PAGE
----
Addicted to Koch? New documentary traces influence of Koch brothers' money in GOP

Rick Klein, Olivier Knox, Richard Coolidge, Jordyn Phelps and Alexandra Dukakis
Power Players

Top Line

A new documentary makes the controversial case that a political cocktail of big corporate money and racially charged sentiments has helped fuel the rise of the tea party. And squarely behind that movement, the film argues, are the Koch brothers.

Co-Directors Carl Deal and Tia Lessin sat down with “Top Line” to discuss their film, “Citizen Koch,” and why they say the GOP’s deep-pocketed donors, the Koch brothers, are such figures in American politics today.

“Money – $100 billion now,” Deal said in explaining the Kochs’ influence. “When we started out making this film, their net worth was about $68 billion combined, and we have to keep going in and changing the film and updating it, because it was just recently reported they're up to $100 billion.”

While the Kochs have been players in conservative politics for decades, Deal and Lessin show how their reach was greatly expanded with the Supreme Court’s 2010 Citizens United ruling, which unleashed an unrestricted flow of corporate dollars to political campaigns.

Riding the wave of the Court’s ruling, Deal and Lessin said, the Koch brothers began reaching into their coffers to fund the budding tea party.

“They did a lot of funding early on in seeding these tea party movements,” Tia Lessin said of the Koch brothers. “A lot of people, I think, have been duped, and they don't realize that the big money of the Kochs is behind a lot of these small patriot gatherings around the country.”

Deal and Lessin also make the controversial case in the film that the tea party was fueled by racist sentiment that pervaded in the wake of the election of the nation’s first black president, Barack Obama, and was used to “rally working peoples around some of their inherent fears around a different agenda.”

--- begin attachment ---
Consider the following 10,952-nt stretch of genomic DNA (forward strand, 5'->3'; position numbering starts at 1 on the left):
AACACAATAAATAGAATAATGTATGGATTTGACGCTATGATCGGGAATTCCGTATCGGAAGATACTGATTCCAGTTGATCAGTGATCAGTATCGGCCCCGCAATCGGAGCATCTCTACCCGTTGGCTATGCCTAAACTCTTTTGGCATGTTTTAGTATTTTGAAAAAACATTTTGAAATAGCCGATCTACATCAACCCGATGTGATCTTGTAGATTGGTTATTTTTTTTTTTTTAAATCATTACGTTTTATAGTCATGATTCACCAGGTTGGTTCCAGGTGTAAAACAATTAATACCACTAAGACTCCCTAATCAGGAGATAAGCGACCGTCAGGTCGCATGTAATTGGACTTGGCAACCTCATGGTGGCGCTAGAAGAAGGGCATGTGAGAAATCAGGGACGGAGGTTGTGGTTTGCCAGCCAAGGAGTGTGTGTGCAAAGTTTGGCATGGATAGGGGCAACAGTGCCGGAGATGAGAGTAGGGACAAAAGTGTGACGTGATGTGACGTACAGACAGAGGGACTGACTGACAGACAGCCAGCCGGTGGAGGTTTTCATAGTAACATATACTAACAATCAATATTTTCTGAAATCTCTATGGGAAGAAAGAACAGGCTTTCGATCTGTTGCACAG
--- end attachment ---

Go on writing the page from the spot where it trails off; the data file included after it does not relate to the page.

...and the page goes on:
“We saw the rise of Fox News and Glenn Beck and Sean Hannity,” Deal said of the months following Obama’s election. “They'd been around but all of a sudden they were the most watched 24 hour news station. I couldn't believe they were saying things that they were saying and getting away with it. There was a lot of coded racism being used.”

The Koch brothers have fired back at both the filmmakers and congressional Democrats, who have shown so much interest in the forthcoming film that they’ve tried to arrange special screenings on Capitol Hill.

“It is troubling that senior Democratic Party leaders are using taxpayer resources to publicize this dishonest, partisan propaganda,” Mark Holden, General Counsel to Koch Industries, said in a statement. “With this type of irresponsible behavior and targeting of private citizens for exercising their First Amendment rights by the senior Democratic leaders, it is no surprise that Congress’ approval ratings are at all–time lows.”

Though the film focuses squarely on the Republican Party and the Koch brothers, Deal and Lessin acknowledge that the Democrats are also pouring their fair share of money into politics in the post-Citizens United era.

“The Democrats are certainly opening the floodgates with their money,” Lessin said. “They're falling in line with the Republicans and it's a trans-partisan issue. The problem is who loses when all this money gets pumped into the political process. I think we do.”

For more of the interview, including the why public television pulled out of the project and who ended up funding the film, check out this episode of “Top Line.”

ABC News’ Gary Westphalen, Tom Thornton, Brian Haefeli and Ed Jennings contributed to this episode.